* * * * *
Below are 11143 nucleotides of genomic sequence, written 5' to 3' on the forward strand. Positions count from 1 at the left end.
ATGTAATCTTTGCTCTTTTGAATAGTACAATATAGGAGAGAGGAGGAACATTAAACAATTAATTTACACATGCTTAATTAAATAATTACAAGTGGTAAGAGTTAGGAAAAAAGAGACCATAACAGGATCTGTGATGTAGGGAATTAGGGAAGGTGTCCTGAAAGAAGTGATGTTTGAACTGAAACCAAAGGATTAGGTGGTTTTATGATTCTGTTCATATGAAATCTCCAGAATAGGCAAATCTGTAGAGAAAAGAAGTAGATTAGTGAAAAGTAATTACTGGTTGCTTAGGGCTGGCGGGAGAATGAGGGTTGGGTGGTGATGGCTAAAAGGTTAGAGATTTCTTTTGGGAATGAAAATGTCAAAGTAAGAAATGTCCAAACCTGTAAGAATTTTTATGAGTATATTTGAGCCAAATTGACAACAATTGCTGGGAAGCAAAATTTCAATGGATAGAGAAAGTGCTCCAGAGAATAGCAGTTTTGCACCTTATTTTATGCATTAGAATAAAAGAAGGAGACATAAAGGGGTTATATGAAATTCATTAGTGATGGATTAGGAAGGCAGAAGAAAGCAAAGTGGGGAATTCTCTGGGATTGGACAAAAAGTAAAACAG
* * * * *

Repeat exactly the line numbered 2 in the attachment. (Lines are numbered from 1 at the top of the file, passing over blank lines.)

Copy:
ATGTAATCTTTGCTCTTTTGAATAGTACAATATAGGAGAGAGGAGGAACATTAAACAATTAATTTACACATGCTTAATTAAATAATTACAAGTGGTAAGAGTTAGGAAAAAAGAGACCATAACAGGATCTGTGATGTAGGGAATTAGGGAAGGTGTCCTGAAAGAAGTGATGTTTGAACTGAAACCAAAGGATTAGGTGGTTTTATGATTCTGTTCATATGAAATCTCCAGAATAGGCAAATCTGTAGAGAAAAGAAGTAGATTAGTGAAAAGTAATTACTGGTTGCTTAGGGCTGGCGGGAGAATGAGGGTTGGGTGGTGATGGCTAAAAGGTTAGAGATTTCTTTTGGGAATGAAAATGTCAAAGTAAGAAATGTCCAAACCTGTAAGAATTTTTATGAGTATATTTGAGCCAAATTGACAACAATTGCTGGGAAGCAAAATTTCAATGGATAGAGAAAGTGCTCCAGAGAATAGCAGTTTTGCACCTTATTTTATGCATTAGAATAAAAGAAGGAGACATAAAGGGGTTATATGAAATTCATTAGTGATGGATTAGGAAGGCAGAAGAAAGCAAAGTGGGGAATTCTCTGGGATTGGACAAAAAGTAAAACAG